In the rainforests of Panama we find these attractive birds called golden-collared manakins. From the middle of January until June males spend a lot of time dancing in their own arena built between young trees, so called saplings, on the forest floor to attract females. Since their courtship dance seems like a well-practiced choreography, with incredibly fast jumps and flips and loud “snap”- sounds that they produce with their wings, we wanted to see what will happen if we disturb their dancing routine. Maybe they would leave their well-prepared arenas and display somewhere else? Or would they modify their choreography?
So we went out in the tropical forests and started filming (check out the video!) and observed the males in their daily routines to attract females. Once we had recorded their choreography, we placed a big piece of natural bark on the mating sapling within the males’ arenas, the sapling where all the mating occurs. This resembled a natural event, i.e. a fallen branch, that could happen every day in the rainforest. We filmed and observed the males for 4 consecutive days. At first, the males seemed very annoyed and spent a lot of time looking at the bark that was lying in their arena as they were unable to display their well-established choreography. Then they started to display by using the remaining accessible saplings of their arena and some males even managed to attract females again with their new display sequences. On the 5th day, we took the bark away again and the males peaked their courtship activity, many went back to their well-studied and long-used courtship routine but some males included the new jumping sequence that they had established during our test period.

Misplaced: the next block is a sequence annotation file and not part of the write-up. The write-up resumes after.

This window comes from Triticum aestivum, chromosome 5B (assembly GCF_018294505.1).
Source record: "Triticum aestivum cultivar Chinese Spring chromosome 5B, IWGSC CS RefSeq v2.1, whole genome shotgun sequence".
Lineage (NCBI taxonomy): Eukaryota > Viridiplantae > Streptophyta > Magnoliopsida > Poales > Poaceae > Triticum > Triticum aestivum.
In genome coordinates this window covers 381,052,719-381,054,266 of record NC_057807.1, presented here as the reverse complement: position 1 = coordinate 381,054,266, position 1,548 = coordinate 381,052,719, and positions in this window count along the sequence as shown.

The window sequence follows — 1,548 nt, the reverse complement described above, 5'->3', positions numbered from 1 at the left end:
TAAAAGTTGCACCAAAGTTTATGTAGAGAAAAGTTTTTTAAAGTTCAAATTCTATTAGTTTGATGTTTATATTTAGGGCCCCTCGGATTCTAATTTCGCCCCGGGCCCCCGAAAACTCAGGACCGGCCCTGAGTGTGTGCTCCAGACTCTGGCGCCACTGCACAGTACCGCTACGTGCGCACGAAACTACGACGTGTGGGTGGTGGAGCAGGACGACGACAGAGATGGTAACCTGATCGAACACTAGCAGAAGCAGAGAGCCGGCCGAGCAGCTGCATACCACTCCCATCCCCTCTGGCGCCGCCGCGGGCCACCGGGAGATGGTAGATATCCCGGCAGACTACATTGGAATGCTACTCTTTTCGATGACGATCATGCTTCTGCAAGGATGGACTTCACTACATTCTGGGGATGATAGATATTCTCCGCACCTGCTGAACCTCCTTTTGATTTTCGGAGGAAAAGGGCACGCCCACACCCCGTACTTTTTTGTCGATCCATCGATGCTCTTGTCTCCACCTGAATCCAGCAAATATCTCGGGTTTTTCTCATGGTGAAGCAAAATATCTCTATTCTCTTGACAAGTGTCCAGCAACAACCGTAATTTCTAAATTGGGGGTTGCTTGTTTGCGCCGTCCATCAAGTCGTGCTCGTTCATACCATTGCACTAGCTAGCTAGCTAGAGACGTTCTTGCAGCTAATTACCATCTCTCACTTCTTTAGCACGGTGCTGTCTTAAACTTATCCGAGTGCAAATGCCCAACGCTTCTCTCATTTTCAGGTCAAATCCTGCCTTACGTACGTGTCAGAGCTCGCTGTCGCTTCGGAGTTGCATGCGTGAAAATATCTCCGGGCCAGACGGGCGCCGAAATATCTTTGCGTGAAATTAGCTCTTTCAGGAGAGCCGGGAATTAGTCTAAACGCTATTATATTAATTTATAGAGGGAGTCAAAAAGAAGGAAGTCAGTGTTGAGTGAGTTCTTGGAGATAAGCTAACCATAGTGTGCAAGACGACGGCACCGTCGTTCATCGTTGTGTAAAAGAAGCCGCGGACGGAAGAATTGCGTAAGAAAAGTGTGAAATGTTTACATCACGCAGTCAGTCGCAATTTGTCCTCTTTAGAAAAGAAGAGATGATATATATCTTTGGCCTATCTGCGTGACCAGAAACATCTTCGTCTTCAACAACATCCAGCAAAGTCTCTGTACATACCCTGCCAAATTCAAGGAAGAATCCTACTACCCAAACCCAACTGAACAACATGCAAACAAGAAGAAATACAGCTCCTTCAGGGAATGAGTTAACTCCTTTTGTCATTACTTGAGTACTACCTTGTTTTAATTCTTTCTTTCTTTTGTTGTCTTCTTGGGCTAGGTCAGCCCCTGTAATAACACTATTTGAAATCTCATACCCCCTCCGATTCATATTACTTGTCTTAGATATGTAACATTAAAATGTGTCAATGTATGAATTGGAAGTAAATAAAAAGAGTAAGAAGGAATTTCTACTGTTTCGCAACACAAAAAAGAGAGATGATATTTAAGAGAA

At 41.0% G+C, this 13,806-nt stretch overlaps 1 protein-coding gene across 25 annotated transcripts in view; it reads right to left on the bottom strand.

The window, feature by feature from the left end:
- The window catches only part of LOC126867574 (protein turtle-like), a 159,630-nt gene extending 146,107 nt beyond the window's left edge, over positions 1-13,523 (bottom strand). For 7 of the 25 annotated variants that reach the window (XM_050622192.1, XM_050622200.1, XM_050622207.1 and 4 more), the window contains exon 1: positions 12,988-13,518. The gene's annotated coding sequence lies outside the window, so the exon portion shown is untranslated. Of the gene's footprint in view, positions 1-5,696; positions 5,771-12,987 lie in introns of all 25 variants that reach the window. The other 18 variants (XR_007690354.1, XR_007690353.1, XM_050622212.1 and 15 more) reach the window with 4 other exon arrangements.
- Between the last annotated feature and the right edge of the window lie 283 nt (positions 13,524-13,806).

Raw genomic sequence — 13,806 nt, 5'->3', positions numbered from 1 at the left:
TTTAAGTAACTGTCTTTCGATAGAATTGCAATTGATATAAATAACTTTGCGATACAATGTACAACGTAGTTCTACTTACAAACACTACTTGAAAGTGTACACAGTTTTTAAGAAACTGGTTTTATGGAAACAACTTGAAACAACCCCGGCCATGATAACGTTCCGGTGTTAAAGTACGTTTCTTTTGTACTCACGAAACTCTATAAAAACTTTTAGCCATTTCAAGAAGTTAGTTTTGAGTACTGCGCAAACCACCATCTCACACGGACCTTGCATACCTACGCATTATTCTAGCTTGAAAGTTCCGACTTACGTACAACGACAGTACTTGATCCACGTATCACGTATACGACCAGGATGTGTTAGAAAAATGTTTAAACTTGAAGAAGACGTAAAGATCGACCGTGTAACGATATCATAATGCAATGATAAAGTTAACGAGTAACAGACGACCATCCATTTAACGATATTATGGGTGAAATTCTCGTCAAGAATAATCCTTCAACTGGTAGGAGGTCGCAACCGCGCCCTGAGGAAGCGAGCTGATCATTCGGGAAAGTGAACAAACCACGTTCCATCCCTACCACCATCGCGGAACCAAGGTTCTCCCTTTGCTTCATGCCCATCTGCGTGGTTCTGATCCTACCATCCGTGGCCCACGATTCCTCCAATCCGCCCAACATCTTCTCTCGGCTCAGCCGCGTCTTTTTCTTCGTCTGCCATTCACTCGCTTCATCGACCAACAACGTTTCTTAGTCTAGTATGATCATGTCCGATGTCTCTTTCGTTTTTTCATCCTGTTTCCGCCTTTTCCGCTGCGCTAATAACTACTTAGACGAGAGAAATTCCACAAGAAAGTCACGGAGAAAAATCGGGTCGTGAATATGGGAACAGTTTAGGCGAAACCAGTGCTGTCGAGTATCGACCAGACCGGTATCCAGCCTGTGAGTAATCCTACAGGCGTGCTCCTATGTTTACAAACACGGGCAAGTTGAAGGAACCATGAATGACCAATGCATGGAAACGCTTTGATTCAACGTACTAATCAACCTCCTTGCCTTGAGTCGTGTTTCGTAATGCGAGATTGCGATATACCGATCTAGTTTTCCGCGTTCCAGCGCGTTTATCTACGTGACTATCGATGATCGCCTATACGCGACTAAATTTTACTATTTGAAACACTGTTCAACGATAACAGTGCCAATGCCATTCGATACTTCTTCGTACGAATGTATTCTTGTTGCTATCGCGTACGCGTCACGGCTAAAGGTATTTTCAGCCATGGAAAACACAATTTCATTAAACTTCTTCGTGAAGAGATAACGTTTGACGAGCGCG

Our results suggest that elaborate courtship displays of manakins have motor sequence learning as an underlying mechanism. Although males are flexible in building a choreography, they need time to develop new routines. This is a first insight into the role of learning in the development of elaborate courtship displays. Stay tuned for more results!
Click here to access the online version of the paper (free download!)
Shrikes (family Laniidae) are small songbirds that are notorious for the gruesome habit of attacking, impaling and consuming vertebrates such as frogs, lizards, snakes, rodents and sometimes other songbirds. However the Woodchat Shrike (Lanius senator pictured above), being among the smallest and most migratory species of the family, is not known for this behavior on its breeding or wintering grounds, and is seemingly content with an amicable diet of arthropods. However, at a spring stopover site in the Sahara desert, we began to notice that it too aggressively chases and sometimes kills songbirds that are also in the midst of their migration. We found evidence that only the weakest among migrating songbirds (gauged by body condition) fall victims to this seemingly opportunistic diet switch by Woodchat Shrikes. We suggest that the debilitating desert crossing renders some individuals easier to capture, perhaps explaining why it is not commonly observed during sedentary periods. Stopover is really a dynamic time for songbirds, and you can read a little more in our publication found here.
We are looking for a motivated Master/Diploma student who would like to gain experience and knowledge on migratory physiology and behavioural biology. The student will be based in the Fusani’s lab a highly vibrant and constantly expanding research environment.